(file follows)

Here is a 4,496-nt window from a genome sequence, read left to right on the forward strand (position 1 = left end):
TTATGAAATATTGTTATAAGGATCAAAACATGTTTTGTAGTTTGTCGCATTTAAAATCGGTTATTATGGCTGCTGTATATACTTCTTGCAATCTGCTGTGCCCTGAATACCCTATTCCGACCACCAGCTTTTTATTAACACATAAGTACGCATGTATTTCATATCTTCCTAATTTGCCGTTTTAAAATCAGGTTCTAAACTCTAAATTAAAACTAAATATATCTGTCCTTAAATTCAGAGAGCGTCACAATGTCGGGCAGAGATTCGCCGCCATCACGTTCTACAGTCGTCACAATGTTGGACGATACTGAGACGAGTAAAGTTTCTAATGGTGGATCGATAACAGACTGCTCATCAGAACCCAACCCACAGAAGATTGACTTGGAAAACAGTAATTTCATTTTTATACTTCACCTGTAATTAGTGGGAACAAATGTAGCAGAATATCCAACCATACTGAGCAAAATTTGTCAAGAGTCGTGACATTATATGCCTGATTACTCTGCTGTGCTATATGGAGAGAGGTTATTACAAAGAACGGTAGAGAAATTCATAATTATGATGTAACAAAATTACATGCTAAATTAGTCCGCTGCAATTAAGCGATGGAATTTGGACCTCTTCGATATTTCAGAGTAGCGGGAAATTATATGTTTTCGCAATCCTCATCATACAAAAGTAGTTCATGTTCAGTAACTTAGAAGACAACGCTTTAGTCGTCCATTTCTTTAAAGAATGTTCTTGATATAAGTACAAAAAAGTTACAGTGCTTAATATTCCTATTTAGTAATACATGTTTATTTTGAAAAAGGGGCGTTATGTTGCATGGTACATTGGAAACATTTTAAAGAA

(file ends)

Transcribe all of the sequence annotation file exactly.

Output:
Here is a 4,496-nt window from a genome sequence, read left to right on the forward strand (position 1 = left end):
TTATGAAATATTGTTATAAGGATCAAAACATGTTTTGTAGTTTGTCGCATTTAAAATCGGTTATTATGGCTGCTGTATATACTTCTTGCAATCTGCTGTGCCCTGAATACCCTATTCCGACCACCAGCTTTTTATTAACACATAAGTACGCATGTATTTCATATCTTCCTAATTTGCCGTTTTAAAATCAGGTTCTAAACTCTAAATTAAAACTAAATATATCTGTCCTTAAATTCAGAGAGCGTCACAATGTCGGGCAGAGATTCGCCGCCATCACGTTCTACAGTCGTCACAATGTTGGACGATACTGAGACGAGTAAAGTTTCTAATGGTGGATCGATAACAGACTGCTCATCAGAACCCAACCCACAGAAGATTGACTTGGAAAACAGTAATTTCATTTTTATACTTCACCTGTAATTAGTGGGAACAAATGTAGCAGAATATCCAACCATACTGAGCAAAATTTGTCAAGAGTCGTGACATTATATGCCTGATTACTCTGCTGTGCTATATGGAGAGAGGTTATTACAAAGAACGGTAGAGAAATTCATAATTATGATGTAACAAAATTACATGCTAAATTAGTCCGCTGCAATTAAGCGATGGAATTTGGACCTCTTCGATATTTCAGAGTAGCGGGAAATTATATGTTTTCGCAATCCTCATCATACAAAAGTAGTTCATGTTCAGTAACTTAGAAGACAACGCTTTAGTCGTCCATTTCTTTAAAGAATGTTCTTGATATAAGTACAAAAAAGTTACAGTGCTTAATATTCCTATTTAGTAATACATGTTTATTTTGAAAAAGGGGCGTTATGTTGCATGGTACATTGGAAACATTTTAAAGAA